Nearly a month has passed since the chaos of the Hungarian Grand Prix, but few in F1 have cooled off. Indeed, the heat and intensity of the tightest title duel in years will return once the lights go out at Spa this Sunday with Lewis Hamilton and Max Verstappen set to lock horns again after the summer break.
Verstappen has had a long time to stew since his last race ended in the opening lap at the Hungaroring. There was nothing the Dutchman could have done to avoid Lando Norris, who was shunted by a careless Valtteri Bottas, at Turn One, only adding to the sense of frustration that is building in the Red Bull garage.
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This came just two weeks after Verstappen’s British Grand Prix ended in the opening lap after a collision with Hamilton. Back-to-back DNFs have seen the 23-year-old concede his lead at the top of the drivers’ championship, a championship that looked destined to be his after three consecutive race victories in France and Austria.
“It’s a lot of freak moments at the moment that cost us a lot of points,” Verstappen said ahead of this weekend’s Belgian Grand Prix. “They are of course very quick, but we never give up.” Verstappen has never won at Spa before – Red Bull haven’t had a winner at the Belgian Grand Prix since Daniel Ricciardo in 2014 – but will have a lot of home support from the Benelux natives.
The momentum has certainly shifted since Verstappen’s Austrian Grand Prix victory gave him a 32-point lead over Hamilton. Now, the seven-time world champion holds an eight-point advantage at the top of the standings with Mercedes making significant improvements to their car since the start of the season.
Indeed, the upgrade package Mercedes introduced ahead of the British Grand Prix appears to have made up some of the difference on Red Bull. Bottas and Hamilton have been able to go toe-to-toe (or wheel-to-wheel as was the case at Silverstone) with Verstappen and Sergio Perez who only two months ago looked to have the most rounded and fastest car on the grid.
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“It’s definitely been a hard slog for us,” Hamilton said after his second-place finish in Hungary. “Those guys with their update, they had I think a combination of things but they took a really good step once we got to the midpoint. Monaco onwards was intense, but the upgrade really has worked and then we’ve just been working on our procedure through the weekend and trying to extract more from the car and I think now we’re a lot closer.”
All this is good news for Bottas who, over the next few races, must prove he deserves to keep his seat at Mercedes for 2021. The Finn is out of contract at the end of the year with Williams’ George Russell widely tipped to replace him. While Bottas was at fault for a crash that wiped out a number of drivers in Hungary, Russell claimed his first points as a Williams driver.
We're all with you, @GeorgeRussell63! 🥺
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Bottas isn’t the only driver at the front of the pack who needs a strong second half of the season. While Perez has been an upgrade on Alex Albon, the Mexican has yet to truly repay Christian Horner’s faith in putting him in Red Bull’s second seat for 2021. Perez must improve his qualifying performances if Red Bull are to win the constructors’ championship for the first time since 2013.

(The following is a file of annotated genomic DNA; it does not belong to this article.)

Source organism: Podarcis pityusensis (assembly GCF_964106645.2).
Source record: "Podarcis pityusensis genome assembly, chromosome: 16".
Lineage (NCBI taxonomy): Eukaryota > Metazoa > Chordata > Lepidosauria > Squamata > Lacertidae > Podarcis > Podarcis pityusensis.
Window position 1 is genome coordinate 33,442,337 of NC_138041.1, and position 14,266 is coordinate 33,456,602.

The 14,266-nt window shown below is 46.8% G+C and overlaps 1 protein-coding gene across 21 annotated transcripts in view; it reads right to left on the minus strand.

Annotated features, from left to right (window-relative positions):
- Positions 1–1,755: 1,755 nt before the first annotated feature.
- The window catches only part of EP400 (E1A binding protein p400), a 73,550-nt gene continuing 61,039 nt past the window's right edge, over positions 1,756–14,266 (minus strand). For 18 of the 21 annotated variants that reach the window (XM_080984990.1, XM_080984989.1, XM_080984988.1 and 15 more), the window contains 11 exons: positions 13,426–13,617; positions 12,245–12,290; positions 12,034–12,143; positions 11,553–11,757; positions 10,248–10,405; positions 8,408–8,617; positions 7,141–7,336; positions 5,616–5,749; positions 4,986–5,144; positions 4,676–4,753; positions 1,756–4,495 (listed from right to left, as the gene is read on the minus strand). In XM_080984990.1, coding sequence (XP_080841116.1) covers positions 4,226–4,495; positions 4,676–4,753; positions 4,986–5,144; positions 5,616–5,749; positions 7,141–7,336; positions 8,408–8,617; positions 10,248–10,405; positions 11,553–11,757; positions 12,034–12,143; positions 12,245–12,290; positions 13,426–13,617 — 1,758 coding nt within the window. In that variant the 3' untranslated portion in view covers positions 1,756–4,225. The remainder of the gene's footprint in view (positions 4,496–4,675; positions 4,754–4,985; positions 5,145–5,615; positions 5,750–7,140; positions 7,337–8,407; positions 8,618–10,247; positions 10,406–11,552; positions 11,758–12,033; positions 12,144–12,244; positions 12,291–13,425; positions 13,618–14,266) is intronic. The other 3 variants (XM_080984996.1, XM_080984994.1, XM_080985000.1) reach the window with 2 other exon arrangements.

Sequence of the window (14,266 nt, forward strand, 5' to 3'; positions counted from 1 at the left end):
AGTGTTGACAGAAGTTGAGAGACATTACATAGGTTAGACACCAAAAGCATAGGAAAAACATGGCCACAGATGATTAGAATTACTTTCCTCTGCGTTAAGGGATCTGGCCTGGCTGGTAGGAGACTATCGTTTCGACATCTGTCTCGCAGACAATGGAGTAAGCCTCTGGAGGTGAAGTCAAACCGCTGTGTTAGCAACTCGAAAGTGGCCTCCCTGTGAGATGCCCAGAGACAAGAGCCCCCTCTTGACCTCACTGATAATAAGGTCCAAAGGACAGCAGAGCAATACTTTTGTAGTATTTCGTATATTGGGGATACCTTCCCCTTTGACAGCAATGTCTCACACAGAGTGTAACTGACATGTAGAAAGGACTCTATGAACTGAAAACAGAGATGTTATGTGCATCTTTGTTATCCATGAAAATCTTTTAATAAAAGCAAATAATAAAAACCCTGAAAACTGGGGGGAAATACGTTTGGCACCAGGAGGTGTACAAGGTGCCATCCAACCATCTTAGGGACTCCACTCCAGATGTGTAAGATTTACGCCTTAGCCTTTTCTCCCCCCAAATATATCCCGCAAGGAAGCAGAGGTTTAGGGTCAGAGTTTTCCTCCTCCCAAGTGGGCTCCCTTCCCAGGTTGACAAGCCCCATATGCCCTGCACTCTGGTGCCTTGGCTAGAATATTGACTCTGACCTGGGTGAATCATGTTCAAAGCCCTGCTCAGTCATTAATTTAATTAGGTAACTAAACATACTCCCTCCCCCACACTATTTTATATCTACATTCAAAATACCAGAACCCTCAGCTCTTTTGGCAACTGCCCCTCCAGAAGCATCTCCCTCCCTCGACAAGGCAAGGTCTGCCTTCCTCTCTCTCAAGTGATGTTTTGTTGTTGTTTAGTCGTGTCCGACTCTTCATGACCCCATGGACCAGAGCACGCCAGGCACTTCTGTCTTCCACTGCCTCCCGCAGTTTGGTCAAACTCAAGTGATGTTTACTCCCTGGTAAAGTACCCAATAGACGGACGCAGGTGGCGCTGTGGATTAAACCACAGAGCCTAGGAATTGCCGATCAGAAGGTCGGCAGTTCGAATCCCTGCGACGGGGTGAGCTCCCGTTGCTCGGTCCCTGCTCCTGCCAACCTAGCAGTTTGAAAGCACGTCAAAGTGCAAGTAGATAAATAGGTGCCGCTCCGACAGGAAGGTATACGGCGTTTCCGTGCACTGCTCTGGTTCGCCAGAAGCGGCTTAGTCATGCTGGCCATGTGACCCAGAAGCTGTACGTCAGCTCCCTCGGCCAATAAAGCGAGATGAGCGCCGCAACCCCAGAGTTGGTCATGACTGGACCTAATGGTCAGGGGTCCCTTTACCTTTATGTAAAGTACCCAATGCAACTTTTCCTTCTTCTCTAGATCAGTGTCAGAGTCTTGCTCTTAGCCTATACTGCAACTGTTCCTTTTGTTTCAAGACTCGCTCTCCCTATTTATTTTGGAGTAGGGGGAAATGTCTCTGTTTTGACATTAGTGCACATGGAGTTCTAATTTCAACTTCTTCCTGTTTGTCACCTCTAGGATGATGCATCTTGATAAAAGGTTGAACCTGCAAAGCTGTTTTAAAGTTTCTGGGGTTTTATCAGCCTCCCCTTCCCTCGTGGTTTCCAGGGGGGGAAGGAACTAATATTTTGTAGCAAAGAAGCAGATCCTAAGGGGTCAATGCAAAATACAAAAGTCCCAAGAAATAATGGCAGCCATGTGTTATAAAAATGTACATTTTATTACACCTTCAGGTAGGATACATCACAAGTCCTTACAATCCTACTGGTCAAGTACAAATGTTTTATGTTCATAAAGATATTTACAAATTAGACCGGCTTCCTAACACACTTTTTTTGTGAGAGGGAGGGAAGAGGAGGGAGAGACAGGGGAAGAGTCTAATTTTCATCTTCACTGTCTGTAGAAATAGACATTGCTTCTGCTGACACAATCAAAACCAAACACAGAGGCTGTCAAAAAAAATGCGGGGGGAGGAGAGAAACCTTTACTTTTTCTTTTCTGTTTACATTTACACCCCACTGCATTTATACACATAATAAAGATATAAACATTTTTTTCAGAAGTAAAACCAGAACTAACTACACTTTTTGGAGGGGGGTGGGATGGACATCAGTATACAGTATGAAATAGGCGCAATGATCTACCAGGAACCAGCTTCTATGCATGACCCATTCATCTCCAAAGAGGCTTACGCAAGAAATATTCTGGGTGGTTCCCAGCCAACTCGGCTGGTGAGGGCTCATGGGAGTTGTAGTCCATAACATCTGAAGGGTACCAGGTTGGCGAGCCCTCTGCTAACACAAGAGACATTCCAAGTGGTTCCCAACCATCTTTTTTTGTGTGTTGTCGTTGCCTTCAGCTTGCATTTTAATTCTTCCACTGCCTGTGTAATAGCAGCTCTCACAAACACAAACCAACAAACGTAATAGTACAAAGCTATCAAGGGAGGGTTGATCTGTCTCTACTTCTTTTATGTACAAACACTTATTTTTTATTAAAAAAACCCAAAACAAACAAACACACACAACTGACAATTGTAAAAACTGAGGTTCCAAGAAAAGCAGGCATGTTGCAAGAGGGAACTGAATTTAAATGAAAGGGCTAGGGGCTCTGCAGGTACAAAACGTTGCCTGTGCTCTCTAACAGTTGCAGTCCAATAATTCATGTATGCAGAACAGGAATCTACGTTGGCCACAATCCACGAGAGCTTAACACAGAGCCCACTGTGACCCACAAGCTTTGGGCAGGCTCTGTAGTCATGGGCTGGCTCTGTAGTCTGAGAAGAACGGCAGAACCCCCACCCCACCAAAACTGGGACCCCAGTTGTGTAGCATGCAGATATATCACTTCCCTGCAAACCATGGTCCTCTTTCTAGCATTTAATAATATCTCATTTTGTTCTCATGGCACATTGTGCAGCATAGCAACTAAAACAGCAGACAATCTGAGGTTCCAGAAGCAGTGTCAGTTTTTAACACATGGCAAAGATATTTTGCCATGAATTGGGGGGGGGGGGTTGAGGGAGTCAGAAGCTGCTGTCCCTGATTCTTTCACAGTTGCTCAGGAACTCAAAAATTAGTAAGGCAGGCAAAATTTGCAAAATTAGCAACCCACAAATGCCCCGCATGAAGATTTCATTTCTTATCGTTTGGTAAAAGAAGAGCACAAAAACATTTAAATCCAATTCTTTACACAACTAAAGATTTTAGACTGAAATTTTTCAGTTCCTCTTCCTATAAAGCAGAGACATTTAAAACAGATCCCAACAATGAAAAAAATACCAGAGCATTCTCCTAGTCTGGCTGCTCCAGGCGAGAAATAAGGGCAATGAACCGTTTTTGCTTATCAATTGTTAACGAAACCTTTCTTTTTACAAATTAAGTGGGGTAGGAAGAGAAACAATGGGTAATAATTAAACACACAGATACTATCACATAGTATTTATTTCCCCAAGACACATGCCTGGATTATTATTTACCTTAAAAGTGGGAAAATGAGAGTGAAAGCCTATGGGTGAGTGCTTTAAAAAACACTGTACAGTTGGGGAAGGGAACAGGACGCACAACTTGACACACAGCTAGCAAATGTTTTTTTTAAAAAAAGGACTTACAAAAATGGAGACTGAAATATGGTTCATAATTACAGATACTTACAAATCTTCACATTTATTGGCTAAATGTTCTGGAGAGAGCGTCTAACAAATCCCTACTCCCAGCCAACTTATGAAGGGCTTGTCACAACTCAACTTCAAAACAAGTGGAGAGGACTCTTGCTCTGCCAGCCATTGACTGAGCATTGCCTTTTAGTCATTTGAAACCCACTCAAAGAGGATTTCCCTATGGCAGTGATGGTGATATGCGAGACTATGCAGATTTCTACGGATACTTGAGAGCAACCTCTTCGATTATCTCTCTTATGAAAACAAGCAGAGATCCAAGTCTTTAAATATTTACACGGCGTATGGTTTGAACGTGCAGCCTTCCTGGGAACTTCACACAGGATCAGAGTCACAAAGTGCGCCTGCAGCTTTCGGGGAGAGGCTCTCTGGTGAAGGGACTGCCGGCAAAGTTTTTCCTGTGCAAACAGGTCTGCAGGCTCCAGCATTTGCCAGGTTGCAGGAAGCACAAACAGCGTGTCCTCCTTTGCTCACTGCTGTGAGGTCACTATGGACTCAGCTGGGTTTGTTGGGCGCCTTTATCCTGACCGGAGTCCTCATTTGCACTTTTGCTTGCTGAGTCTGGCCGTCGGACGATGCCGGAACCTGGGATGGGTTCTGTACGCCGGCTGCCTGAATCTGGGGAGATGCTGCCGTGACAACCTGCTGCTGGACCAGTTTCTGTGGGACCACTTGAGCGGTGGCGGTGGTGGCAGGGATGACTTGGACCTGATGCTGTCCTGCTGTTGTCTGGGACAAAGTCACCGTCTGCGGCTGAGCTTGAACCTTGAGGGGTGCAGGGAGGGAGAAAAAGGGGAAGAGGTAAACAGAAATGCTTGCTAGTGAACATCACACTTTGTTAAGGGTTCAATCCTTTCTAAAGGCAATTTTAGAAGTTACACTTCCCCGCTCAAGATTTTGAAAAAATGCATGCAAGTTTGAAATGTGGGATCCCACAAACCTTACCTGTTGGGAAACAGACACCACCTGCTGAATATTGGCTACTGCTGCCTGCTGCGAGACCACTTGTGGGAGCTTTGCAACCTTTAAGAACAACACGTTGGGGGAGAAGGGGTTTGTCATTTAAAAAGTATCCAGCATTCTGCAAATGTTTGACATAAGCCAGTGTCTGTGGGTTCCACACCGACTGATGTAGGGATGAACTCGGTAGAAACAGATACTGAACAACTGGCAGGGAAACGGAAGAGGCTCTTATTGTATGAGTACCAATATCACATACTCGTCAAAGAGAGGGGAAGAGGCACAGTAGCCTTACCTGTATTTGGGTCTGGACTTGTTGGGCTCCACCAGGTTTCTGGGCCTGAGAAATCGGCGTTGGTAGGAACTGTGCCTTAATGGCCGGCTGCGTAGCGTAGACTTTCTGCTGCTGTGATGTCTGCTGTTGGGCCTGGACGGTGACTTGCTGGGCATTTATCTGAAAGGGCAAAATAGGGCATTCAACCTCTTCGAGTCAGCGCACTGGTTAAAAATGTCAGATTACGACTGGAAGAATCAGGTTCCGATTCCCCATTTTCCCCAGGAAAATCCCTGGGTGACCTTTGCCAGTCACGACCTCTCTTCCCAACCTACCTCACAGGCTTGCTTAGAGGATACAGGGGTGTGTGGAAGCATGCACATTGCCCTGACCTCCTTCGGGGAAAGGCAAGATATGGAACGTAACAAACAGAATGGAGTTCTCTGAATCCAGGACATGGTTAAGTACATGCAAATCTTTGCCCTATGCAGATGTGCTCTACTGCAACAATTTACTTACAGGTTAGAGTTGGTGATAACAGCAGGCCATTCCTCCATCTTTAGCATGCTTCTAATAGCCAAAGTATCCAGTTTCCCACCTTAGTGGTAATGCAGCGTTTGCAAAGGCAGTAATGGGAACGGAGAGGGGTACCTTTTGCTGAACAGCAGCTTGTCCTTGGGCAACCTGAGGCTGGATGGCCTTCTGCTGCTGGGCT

Esteban Ocon benefited greatly from the chaos that unfolded at the Hungaroring, claiming his maiden F1 race victory in an Alpine car that has the straight-line speed to deliver podiums – see Fernando Alonso’s fourth-place finish in the same race. This result came at the perfect time for the Frenchman who until the Hungarian Grand Prix had faced some questions over his performances this season.
Norris will be keen to resume a trajectory that put him closest to the standard being set by Hamilton and Verstappen. The McLaren driver is still sitting in third place in the drivers’ championship but now has Bottas five points behind him after being taken out by the Finn at Turn One of the Hungaroring.
After a positive fifth-place finish at Silverstone, Ricciardo once again struggled at the Hungarian Grand Prix, finishing a lowly 11th. The Australian has shown glimpses of his natural speed in the McLaren this season, but is still struggling with some aspects of the car. The consistency of his teammate, Norris, isn’t helping matters for Ricciardo.
The summer break came at the wrong time for Ferrari who had started to build some momentum before the season split for four weeks. Charles Leclerc finished second at Silverstone having led for much of the race before Carlos Sainz finished on the podium at the Hungaroring. There are some signs of encouragement for the Scuderia.
Sebastian Vettel produced Aston Martin’s best result of the season by finishing second in Hungary only to be disqualified after the race due to a violation of fuel regulations. Nonetheless, the four-time world champion is improving all the time in his new car after a challenging start to the 2021 season. Vettel could be a podium threat in Spa, a circuit he won as recently as 2018.
While there are plot lines to follow all the way down the grid, the season half of the season will be dominated by the duel between Hamilton and Verstappen. Not since Nico Rosberg won the world championship in 2016 has Hamilton had a rival so close to his own level, with Verstappen just as confident in his own abilities as the German was five years ago.
Unlike in 2016, when Rosberg was Hamilton’s teammate, the rivalry between two ambitious teams in Mercedes and Red Bull has added another dimension to the title race. There is real tension between the two garages and that has manifested itself in drama on the track. Every race between now and the end of the season will count for something.